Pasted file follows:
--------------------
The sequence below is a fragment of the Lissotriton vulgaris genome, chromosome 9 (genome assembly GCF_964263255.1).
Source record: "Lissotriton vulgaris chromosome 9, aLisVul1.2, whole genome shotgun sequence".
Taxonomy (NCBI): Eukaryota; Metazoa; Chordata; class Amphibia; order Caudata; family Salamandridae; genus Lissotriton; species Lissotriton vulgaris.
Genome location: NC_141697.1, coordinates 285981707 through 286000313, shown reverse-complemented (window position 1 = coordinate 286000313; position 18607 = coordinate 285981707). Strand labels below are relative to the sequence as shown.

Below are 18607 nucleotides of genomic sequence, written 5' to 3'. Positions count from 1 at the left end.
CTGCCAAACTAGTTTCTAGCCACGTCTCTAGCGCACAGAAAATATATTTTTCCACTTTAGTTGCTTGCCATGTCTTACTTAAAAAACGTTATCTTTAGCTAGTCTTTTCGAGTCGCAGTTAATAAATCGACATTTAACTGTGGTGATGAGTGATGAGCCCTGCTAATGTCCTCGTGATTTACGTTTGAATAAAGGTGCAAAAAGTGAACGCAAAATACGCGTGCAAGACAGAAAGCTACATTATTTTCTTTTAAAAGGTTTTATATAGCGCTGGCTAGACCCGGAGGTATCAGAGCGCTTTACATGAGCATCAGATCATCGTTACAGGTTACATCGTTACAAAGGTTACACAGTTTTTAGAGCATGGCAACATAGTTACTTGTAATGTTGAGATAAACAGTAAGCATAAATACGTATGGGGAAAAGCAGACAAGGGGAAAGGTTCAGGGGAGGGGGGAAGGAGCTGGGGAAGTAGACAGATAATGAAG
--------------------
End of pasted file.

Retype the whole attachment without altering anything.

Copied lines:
The sequence below is a fragment of the Lissotriton vulgaris genome, chromosome 9 (genome assembly GCF_964263255.1).
Source record: "Lissotriton vulgaris chromosome 9, aLisVul1.2, whole genome shotgun sequence".
Taxonomy (NCBI): Eukaryota; Metazoa; Chordata; class Amphibia; order Caudata; family Salamandridae; genus Lissotriton; species Lissotriton vulgaris.
Genome location: NC_141697.1, coordinates 285981707 through 286000313, shown reverse-complemented (window position 1 = coordinate 286000313; position 18607 = coordinate 285981707). Strand labels below are relative to the sequence as shown.

Below are 18607 nucleotides of genomic sequence, written 5' to 3'. Positions count from 1 at the left end.
CTGCCAAACTAGTTTCTAGCCACGTCTCTAGCGCACAGAAAATATATTTTTCCACTTTAGTTGCTTGCCATGTCTTACTTAAAAAACGTTATCTTTAGCTAGTCTTTTCGAGTCGCAGTTAATAAATCGACATTTAACTGTGGTGATGAGTGATGAGCCCTGCTAATGTCCTCGTGATTTACGTTTGAATAAAGGTGCAAAAAGTGAACGCAAAATACGCGTGCAAGACAGAAAGCTACATTATTTTCTTTTAAAAGGTTTTATATAGCGCTGGCTAGACCCGGAGGTATCAGAGCGCTTTACATGAGCATCAGATCATCGTTACAGGTTACATCGTTACAAAGGTTACACAGTTTTTAGAGCATGGCAACATAGTTACTTGTAATGTTGAGATAAACAGTAAGCATAAATACGTATGGGGAAAAGCAGACAAGGGGAAAGGTTCAGGGGAGGGGGGAAGGAGCTGGGGAAGTAGACAGATAATGAAG